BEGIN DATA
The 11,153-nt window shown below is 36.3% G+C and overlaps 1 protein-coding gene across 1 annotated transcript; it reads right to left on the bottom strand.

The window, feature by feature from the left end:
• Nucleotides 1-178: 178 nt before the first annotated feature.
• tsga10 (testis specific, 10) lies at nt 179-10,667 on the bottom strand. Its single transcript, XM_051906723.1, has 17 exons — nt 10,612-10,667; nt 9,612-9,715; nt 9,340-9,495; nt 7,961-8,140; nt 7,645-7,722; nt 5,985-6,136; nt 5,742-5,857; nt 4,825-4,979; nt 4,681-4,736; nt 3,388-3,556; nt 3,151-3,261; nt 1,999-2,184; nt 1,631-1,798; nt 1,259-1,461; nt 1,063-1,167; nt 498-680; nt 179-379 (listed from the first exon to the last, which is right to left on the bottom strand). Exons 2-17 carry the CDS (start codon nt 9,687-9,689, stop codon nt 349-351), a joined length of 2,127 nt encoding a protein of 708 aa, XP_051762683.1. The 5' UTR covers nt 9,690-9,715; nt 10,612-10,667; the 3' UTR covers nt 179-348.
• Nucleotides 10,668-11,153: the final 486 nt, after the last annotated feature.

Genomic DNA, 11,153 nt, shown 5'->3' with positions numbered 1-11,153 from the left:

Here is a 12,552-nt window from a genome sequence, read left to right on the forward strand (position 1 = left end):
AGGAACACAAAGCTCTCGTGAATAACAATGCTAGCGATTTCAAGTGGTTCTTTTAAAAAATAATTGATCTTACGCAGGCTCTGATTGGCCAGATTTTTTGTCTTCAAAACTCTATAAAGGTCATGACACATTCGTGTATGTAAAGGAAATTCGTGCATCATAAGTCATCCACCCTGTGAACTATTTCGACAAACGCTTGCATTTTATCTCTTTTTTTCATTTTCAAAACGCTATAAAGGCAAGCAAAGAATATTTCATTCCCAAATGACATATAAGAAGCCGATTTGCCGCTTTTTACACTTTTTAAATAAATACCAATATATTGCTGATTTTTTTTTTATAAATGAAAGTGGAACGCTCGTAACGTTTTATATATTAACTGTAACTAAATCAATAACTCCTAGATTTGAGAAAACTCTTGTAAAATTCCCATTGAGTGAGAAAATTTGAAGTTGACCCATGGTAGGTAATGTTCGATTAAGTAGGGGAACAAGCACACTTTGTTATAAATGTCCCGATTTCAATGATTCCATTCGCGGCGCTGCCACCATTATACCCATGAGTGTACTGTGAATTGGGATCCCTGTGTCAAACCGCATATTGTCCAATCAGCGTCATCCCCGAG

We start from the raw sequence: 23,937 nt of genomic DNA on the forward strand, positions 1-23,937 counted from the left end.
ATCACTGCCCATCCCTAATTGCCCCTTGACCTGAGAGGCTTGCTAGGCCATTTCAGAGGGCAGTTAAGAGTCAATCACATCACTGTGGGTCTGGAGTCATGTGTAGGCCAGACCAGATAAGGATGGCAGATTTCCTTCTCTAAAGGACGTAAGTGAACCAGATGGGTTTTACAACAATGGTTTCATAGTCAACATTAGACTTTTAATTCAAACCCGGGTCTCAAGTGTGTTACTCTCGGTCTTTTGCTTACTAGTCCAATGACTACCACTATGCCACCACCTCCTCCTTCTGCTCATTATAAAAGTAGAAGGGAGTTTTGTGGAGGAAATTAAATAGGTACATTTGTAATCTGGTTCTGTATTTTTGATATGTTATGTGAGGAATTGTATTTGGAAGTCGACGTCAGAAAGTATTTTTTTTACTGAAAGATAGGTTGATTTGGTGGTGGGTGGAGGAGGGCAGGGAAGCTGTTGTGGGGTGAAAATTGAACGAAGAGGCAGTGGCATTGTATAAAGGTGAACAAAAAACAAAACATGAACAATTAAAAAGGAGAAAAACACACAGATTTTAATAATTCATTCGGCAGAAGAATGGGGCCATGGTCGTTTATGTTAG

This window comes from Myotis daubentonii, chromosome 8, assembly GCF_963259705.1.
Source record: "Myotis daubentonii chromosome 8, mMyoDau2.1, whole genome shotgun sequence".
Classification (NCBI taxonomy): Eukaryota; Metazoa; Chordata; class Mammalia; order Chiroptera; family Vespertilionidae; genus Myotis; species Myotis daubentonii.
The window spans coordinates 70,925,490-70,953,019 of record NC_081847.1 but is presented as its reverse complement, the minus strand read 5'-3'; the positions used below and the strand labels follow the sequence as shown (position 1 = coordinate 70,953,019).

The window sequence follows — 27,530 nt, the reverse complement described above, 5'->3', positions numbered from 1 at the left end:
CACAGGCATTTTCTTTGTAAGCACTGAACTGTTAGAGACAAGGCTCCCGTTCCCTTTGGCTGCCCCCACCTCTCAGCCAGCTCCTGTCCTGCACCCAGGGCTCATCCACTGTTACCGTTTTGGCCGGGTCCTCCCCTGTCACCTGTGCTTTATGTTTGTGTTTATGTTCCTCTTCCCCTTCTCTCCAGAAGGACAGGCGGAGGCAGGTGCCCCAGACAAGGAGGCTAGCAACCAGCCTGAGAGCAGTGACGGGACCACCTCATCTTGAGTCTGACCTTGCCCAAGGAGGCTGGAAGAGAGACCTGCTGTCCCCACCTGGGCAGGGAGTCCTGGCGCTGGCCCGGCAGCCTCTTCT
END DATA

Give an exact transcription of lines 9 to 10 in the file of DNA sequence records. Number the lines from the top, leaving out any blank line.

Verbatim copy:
We start from the raw sequence: 23,937 nt of genomic DNA on the forward strand, positions 1-23,937 counted from the left end.
ATCACTGCCCATCCCTAATTGCCCCTTGACCTGAGAGGCTTGCTAGGCCATTTCAGAGGGCAGTTAAGAGTCAATCACATCACTGTGGGTCTGGAGTCATGTGTAGGCCAGACCAGATAAGGATGGCAGATTTCCTTCTCTAAAGGACGTAAGTGAACCAGATGGGTTTTACAACAATGGTTTCATAGTCAACATTAGACTTTTAATTCAAACCCGGGTCTCAAGTGTGTTACTCTCGGTCTTTTGCTTACTAGTCCAATGACTACCACTATGCCACCACCTCCTCCTTCTGCTCATTATAAAAGTAGAAGGGAGTTTTGTGGAGGAAATTAAATAGGTACATTTGTAATCTGGTTCTGTATTTTTGATATGTTATGTGAGGAATTGTATTTGGAAGTCGACGTCAGAAAGTATTTTTTTTACTGAAAGATAGGTTGATTTGGTGGTGGGTGGAGGAGGGCAGGGAAGCTGTTGTGGGGTGAAAATTGAACGAAGAGGCAGTGGCATTGTATAAAGGTGAACAAAAAACAAAACATGAACAATTAAAAAGGAGAAAAACACACAGATTTTAATAATTCATTCGGCAGAAGAATGGGGCCATGGTCGTTTATGTTAG